EPA to spur economic growth
Prime Minister Andrew Holness yesterday declared that an element of his Growth Agenda has been activated with the joint effort of the Planning Institute of Jamaica (PIOJ) and the European Union (EU) to set in motion a programme to drive food exports.
Holness highlighted the urgent need to revitalise export output to break the back of the no- and low-growth era as a critical component of his Growth Agenda.
"The challenge that we have today is that growing the economy requires leadership," said Holness as he addressed the Economic Partnership Agreement (EPA) Capacity-Building Projects Export Forum.
At the same time, Karl Samuda, the minister of industry of commerce, agriculture and fisheries, expressed appreciation for what he said was the positive impact of the EPA projects over the years in building food-safety capacity.
Achim Schaffert, head of Operations Delegations of the European Union, also gave his blessing to the forum.
The PIOJ, which has undertaken the export thrust, falls within the ambit of the Ministry of Growth and Job Creation.
The PIOJ is responsible for the implementation of the EPA I and EPA II projects in the amount of €2,250,000 and €5,000,000, respectively. EPA II builds upon and strengthens the goal of EPA I, which seeks to create a sustainable and enabling environment for the increased presence of Jamaican food exports in the region and in the EU-CARIFORUM markets.
The export forum was attended by representatives of sponsorship body the EU and members of the diplomatic community.
The EPA is a free-trade agreement which has as its objective improving trade and investment between the two regions to enhance sustainable growth.
Holness said that the PIOJ, which has taken under its wings the export thrust, has to be instrumental in the Growth Agenda.
IMPROVING TRADE AND INFRASTRUCTURE
"The PIOJ is instrumental in the economic growth and job creation, and this export forum is an example of its instrumentality," he said.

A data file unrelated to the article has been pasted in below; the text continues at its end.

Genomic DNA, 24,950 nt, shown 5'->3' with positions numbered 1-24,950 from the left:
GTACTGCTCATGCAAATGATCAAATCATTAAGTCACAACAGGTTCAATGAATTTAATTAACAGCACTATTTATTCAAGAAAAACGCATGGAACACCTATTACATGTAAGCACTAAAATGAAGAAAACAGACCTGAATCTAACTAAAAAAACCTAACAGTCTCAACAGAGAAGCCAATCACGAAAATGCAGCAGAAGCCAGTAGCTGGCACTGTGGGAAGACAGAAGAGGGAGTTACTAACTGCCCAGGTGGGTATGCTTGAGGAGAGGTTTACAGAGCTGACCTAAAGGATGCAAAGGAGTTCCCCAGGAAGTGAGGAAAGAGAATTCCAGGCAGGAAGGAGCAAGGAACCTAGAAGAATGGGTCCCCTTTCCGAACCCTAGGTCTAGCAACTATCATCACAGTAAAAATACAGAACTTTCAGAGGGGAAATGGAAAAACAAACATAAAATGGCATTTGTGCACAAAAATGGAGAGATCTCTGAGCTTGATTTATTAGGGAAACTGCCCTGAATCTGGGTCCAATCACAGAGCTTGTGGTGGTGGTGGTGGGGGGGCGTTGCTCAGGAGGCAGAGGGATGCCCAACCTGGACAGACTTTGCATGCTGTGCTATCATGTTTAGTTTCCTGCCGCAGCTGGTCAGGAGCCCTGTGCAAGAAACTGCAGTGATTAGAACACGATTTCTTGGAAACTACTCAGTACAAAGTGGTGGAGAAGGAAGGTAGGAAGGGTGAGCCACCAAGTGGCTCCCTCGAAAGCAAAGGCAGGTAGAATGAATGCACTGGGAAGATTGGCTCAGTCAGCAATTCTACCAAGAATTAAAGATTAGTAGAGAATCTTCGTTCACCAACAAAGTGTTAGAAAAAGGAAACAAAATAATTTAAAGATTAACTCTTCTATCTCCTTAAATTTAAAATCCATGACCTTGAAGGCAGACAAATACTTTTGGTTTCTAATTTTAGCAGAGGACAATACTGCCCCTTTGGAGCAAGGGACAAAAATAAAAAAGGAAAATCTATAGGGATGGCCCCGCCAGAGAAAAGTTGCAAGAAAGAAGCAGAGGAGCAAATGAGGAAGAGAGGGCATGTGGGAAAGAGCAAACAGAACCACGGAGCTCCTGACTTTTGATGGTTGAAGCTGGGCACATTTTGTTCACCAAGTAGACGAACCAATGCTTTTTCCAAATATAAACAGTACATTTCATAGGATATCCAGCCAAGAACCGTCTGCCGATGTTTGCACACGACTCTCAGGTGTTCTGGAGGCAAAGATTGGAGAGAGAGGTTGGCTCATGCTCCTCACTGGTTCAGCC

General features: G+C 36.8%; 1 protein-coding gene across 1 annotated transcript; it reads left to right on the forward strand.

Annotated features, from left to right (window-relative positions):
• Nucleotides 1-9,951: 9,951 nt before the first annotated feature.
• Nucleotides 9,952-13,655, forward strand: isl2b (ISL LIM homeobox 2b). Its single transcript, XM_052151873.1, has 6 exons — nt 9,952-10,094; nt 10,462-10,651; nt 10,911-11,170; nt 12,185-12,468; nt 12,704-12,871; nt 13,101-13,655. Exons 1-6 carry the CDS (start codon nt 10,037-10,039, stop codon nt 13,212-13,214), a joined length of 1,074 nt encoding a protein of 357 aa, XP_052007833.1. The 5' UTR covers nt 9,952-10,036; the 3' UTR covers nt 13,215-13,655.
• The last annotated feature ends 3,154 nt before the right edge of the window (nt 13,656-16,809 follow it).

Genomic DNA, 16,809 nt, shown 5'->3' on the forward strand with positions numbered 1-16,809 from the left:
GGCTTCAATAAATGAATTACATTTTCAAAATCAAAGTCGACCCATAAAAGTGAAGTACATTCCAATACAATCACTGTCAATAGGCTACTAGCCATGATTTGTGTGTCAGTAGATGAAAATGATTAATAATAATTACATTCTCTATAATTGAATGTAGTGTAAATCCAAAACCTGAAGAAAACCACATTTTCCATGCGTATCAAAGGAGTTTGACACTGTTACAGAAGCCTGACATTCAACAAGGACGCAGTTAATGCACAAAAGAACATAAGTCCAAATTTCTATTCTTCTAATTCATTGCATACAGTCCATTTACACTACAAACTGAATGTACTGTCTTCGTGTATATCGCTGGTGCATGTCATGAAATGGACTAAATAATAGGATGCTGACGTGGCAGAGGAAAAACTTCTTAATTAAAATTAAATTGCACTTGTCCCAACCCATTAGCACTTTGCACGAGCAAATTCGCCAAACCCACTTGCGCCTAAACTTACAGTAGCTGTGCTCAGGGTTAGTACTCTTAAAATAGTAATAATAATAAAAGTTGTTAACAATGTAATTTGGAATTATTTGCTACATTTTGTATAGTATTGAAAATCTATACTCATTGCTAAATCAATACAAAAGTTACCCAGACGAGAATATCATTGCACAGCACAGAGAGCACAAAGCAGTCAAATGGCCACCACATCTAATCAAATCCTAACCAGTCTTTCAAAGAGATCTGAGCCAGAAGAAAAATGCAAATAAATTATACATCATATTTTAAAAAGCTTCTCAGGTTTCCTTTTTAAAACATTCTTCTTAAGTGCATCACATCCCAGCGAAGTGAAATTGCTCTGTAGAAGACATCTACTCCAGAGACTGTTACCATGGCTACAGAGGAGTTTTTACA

"Whenever we talk about the growth challenge, we know that we have to improve trade, but we will also need to improve infrastructure, ease of doing business, and safety and security, as well as access to finance," he said.
Added Holness: "The job of ministers, public-sector workers, technocrats, and bureaucrats is to be instrumental in loosening these binding constraints on our growth potential."
He continued: "I would like to recognise the value of this programme in loosening one major constraint on our growth potential."
He said any growth programme has to rely heavily on firms in the context of businesses and enterprises - micro, medium, or large.
"For businesses, we have to make sure that finances are available and that they have good leadership, with entrepreneurial training and good business-management skills.
"But most important is that they must have access to markets, whether it is local or global," said Holness.
He said the local markets would never be sufficient to grow businesses to the level that results in major economic growth. "So Jamaica must develop a strategy, and we are, as a government, undertaking several strategies in this regard to expand Jamaica's access to markets."
Director of the PIOJ Colin Bullock said that the PIOJ was exercising two very important roles in the programme of cooperation between the Government of Jamaica and the EU. That cooperation has continued to develop and grow after more than 40 years of partnership.
He noted that the EPA between CARIFORUM countries (CARICOM and the Dominican Republic) and the EU was signed in 2008.
The forum has been designed around the theme 'Building National Capacity: Driving Exports Through Enhanced and Standardised Food Safety and Security Systems'.